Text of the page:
A Therapist Answers The Most Common Questions About Depression

August 23, 2017

I’ve worked with many people who are experiencing depression and working toward recovery. These are the most common questions that come up in my office. If you have additional questions, feel free to contact me and I will try to help. For immediate mental health crisis, call the Colorado Crisis Line 24/365 at 844-493-8255/Text TALK to 38255 or visit http://coloradocrisisservices.org/  for walk in urgent care locations across Colorado.

 

1. Why am I depressed? My life isn’t so bad!

 

Sometimes there are triggers we can identify which set off depression, like the stress of a divorce or the loss of a loved one. Other times, depression comes out of the blue. It can be caused by a bio-chemical imbalance in your brain that seems unrelated to anything that happened in your life. People who have had wonderful childhoods with every resource available can still have depression. Someone who makes a lot of money and has everything going for them can have depression. Depression is caused by a combination of biological and environmental factors. Regardless of which type of depression you have, it feels awful and the symptoms are the same.

 

2. How can I be depressed at home but go to work every day?

 

Many people get through their days at school or work and take care of their families while depressed. They learn to put on a mask to hide their feelings or they feel numb, instead of sad, so they can go through the motions and look okay. Depression can manifest as anger and irritability or substance abuse. You can’t always tell from the outside if someone has depression.

 

3. Will an antidepressant medication help me? I’m not that depressed.

 

Yes. The most effective combination of treatment for recovery from depression is talk therapy and antidepressant medication. It’s a personal decision; but it’s worth exploring.

 

4. Won’t an antidepressant change my personality?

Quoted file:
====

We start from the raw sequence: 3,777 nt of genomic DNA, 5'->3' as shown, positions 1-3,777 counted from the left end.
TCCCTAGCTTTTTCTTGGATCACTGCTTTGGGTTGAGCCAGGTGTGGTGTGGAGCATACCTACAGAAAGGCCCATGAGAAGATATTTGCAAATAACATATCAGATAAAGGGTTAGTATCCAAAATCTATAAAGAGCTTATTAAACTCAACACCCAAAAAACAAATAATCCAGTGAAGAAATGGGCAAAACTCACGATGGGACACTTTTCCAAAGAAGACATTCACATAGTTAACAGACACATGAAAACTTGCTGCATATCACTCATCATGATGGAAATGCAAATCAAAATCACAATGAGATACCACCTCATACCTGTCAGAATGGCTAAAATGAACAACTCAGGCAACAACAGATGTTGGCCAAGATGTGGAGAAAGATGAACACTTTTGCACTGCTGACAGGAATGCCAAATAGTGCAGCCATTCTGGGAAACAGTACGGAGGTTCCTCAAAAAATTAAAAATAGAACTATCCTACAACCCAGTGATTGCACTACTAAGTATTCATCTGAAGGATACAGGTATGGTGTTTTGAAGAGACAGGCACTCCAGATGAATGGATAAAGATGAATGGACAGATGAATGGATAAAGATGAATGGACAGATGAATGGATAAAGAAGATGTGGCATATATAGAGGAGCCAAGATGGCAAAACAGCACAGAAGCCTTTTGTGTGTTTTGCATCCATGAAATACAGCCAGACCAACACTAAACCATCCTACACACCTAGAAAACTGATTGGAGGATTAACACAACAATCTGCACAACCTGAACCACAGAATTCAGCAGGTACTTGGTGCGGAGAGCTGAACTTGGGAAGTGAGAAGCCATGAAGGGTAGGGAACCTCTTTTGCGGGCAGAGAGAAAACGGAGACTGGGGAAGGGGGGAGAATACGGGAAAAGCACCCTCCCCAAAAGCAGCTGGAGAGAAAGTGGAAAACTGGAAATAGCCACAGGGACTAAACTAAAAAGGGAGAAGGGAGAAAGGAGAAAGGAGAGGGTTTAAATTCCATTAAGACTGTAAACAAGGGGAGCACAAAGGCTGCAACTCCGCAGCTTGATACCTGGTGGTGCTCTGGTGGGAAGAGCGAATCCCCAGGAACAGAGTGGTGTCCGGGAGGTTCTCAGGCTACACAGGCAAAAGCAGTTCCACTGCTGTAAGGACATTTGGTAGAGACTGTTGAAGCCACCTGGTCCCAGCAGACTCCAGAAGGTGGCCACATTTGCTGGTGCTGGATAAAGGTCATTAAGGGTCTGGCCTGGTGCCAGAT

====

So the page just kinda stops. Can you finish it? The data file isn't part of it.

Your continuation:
No. If it does, then it’s the wrong one. Mental health medications have come a long way from the early days when they made people feel like zombies. A good fit for you will have minimal side effects and take the edge off your moods. It’s important to find a psychiatric professional or a general practitioner who listens to your concerns and will adjust medications accordingly. Side note, it’s important to take your medication as prescribed and give it some time to take effect. For a severe bout of depression, you should stick with medication for 6 months at least. If you stop taking it the minute you feel better, you may relapse. If you decide you can’t tolerate the medication, talk to your doctor. Don’t just give up and stop taking it. I believe my role as a therapist is to share my knowledge and encourage clients to find a recovery plan that works for them. I’m not able to prescribe medication.

 

5. Will I always be depressed?

 

No. Some people have one episode of depression and never have another. Some people have more than one episode. And rarely, people have chronic depression akin to diabetes that they can learn to manage. Anyone can learn where vulnerabilities are, what triggers to pay attention to and what to do if they begin to feel unwell. Treatment helps.

 

6. Will I ever feel good again?

 

Yes. A hallmark of depression is the feeling of hopelessness. It’s as if a fog envelops everything and obscures the good stuff. Because of that, it can be very difficult to seek help or to even feel like getting up in the morning. The truth is, treatment helps, so it’s worth it to hike through that fog and do the toughest work of your life to get through it. Something different and better is around the corner, you just can’t see it right now.

 

7. Am I crazy?

 

No. Well if you are, then you share that characteristic with 4 million Americans. Depression is the most common mental health disorder. That is only counting the people who acknowledge the diagnosis at a given time, not all the people who have it and don’t seek help. Depression is an illness. Using the diabetes example again, our behaviors and lifestyle can make the illness worse or better. If you know you have depression, you can learn ways to depression- proof your life.

 

8. Does therapy really work?

 

Yes. For most people, talk therapy is really helpful. The most important thing is to find the right fit for you. There are a lot of different methods out there that are evidence based, meaning there have been scientific studies to determine how effective they are. No matter what type of therapy you choose, you have to be ready to find the right person, show up and do the work. I’ve witnessed more recoveries from depression than I can count at this point and so I am pretty optimistic about therapy.

 

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